One key to the OFA success is that any model (sub-network) selected actually shares the weights of all of its larger brethren. That way all the (sub-network) models can be represented by the same DNN and just selecting the dimensions of interest for your application. If you were to create each and every DNN, the number would be on the order of 10**19 DNNs for the example cited in the paper with depth using {2,3,4) layers, width using {3,4,6} and kernel sizes over 25 different resolution levels.

In order to do something like OFA, one would need to train for different objectives (once for each different resolution, depth, width and kernel size). But rather than doing that, OFA uses an approach which attempts to shrink all dimensions at the same time and then fine tunes that subsets NN weights for accuracy. They call this approach progressive shrinking.

Progressive shrinking, training for different dimensions

Essentially they train first with the largest value for each dimension (the complete DNN) and then in subsequent training epochs reduce one or more dimensions required for the various deployments and just train that subset. But these subsequent training passes always use the pre-trained larger DNN weights. As they gradually pick off and train for every possible deployment dimension, the process modifies just those weights in that configuration. This way the weights of the largest DNN are optimized for all the smaller dimensions required. And as a result, one can extract a (defined) subnet with the dimensions needed for your inferencing deployments.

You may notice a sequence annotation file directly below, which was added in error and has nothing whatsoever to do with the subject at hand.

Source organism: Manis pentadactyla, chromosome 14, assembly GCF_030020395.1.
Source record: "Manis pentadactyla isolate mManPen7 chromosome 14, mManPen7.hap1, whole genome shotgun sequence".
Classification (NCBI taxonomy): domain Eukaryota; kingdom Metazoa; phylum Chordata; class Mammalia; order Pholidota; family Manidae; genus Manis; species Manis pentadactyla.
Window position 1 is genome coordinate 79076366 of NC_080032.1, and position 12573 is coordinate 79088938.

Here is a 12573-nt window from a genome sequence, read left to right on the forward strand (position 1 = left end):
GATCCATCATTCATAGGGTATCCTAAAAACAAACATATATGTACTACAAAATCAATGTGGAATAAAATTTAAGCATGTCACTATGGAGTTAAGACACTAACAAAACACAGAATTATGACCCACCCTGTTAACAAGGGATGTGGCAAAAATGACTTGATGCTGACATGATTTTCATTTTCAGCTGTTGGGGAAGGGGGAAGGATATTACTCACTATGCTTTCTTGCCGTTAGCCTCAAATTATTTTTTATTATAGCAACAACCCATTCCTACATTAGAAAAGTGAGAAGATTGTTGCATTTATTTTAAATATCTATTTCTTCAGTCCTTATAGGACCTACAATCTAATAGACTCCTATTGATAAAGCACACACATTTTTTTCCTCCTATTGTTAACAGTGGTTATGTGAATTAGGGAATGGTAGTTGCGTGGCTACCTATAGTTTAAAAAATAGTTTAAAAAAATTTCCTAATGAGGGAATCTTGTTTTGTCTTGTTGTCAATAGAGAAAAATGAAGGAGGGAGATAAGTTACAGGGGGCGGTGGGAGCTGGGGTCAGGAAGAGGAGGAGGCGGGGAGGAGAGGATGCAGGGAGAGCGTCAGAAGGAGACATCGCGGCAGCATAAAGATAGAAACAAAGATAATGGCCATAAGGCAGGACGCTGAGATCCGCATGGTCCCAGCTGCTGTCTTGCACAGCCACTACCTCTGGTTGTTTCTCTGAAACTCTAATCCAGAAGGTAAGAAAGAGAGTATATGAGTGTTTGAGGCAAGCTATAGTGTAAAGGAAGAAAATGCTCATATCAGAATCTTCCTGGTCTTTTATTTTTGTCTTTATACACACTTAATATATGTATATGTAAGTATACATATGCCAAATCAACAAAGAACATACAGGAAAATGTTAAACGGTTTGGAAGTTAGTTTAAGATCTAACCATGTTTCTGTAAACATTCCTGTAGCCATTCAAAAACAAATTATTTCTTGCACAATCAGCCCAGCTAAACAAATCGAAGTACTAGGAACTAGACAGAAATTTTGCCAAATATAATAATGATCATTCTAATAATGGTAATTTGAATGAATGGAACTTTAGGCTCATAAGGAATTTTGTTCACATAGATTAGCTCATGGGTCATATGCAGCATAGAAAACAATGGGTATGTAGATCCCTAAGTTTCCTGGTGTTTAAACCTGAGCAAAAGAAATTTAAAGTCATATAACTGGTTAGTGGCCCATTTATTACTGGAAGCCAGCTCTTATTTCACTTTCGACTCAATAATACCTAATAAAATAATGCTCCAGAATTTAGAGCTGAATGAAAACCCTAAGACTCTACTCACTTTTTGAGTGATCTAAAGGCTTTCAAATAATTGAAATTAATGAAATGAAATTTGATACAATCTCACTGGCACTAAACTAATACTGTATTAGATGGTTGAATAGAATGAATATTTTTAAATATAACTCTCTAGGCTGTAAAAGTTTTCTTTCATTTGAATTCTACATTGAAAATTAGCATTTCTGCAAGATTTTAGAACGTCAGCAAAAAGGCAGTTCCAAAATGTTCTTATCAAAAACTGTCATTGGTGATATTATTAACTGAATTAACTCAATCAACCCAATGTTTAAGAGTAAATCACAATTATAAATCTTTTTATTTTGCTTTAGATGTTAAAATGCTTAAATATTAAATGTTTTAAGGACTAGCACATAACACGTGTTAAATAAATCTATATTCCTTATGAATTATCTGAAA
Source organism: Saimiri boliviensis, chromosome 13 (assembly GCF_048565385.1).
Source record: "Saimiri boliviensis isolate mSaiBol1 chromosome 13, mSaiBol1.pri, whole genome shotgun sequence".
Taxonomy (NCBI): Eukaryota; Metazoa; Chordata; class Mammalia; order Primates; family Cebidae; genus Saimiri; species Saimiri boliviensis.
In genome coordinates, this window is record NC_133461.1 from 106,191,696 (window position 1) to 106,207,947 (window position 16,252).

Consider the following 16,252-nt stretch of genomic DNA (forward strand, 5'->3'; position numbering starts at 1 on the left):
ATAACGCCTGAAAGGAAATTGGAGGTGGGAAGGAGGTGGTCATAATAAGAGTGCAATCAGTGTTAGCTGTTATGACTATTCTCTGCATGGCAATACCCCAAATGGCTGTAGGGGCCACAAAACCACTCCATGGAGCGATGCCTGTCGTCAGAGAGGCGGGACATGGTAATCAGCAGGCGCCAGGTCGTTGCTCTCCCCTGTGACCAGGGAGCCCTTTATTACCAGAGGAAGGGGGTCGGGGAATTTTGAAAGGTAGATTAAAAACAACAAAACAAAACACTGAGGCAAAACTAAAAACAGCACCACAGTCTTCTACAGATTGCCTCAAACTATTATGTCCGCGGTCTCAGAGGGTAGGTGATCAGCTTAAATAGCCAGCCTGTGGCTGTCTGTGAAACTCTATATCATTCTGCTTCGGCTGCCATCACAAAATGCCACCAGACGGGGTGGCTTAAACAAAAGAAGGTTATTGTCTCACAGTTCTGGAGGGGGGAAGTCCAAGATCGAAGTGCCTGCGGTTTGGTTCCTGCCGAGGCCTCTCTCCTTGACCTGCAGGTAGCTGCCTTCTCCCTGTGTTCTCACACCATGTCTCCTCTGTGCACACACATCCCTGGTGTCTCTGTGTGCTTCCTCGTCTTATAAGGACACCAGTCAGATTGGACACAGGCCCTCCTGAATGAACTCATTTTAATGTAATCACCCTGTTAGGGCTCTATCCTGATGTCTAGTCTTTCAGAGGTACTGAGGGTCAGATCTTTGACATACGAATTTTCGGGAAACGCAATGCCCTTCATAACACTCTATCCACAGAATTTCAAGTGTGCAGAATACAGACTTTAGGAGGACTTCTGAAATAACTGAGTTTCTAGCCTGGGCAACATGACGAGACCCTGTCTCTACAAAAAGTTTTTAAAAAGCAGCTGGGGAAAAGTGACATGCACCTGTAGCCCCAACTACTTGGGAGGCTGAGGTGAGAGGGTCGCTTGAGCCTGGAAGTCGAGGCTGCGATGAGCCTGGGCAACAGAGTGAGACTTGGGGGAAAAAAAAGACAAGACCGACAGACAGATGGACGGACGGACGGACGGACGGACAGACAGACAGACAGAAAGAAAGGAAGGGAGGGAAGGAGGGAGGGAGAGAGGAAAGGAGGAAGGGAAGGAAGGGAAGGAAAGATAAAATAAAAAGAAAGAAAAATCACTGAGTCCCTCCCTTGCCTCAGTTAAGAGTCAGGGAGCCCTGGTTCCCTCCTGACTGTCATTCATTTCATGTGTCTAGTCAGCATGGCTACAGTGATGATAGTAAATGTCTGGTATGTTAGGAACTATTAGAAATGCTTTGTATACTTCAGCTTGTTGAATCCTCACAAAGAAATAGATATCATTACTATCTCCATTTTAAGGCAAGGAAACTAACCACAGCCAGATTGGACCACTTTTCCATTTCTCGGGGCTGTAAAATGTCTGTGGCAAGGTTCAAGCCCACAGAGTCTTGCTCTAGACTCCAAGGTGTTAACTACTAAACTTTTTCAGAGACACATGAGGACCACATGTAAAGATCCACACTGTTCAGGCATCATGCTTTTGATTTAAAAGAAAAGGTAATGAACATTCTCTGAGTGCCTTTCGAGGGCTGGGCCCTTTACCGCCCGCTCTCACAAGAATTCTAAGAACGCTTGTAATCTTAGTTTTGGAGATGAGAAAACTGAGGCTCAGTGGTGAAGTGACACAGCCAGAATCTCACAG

They use a couple of tricks when training the subsets. For example, when training for smaller kernel sizes, they use the center most kernels and transform their weights using a transformation matrix to improve accuracy with less kernels. When training for smaller depths, they use the first layers in the DNN and ignore any layers lower in the model. Training for smaller widths, they sort each layer for the highest weights, thus ensuring they retain those parameters that provide the most sensitivity.

It’s sort of like multiple video encodings in a single file. Rather than having a separate file for every video encoding format (Mpeg 2, Mpeg 4, HVEC, etc.), you have one file, with all encoding formats embedded within it. If for example you needed Mpeg-4, one could just extract those elements of the video file representing that encoding level

OFA DNN results

In order to do OFA, one must identify, ahead of time, all the potential inferencing deployments (depth, width, kernel sizes) and resolution levels to support. But in the end, you have a one size fits all trained DNN whose sub-nets can be selected and deployed for any of the pre-specified deployments.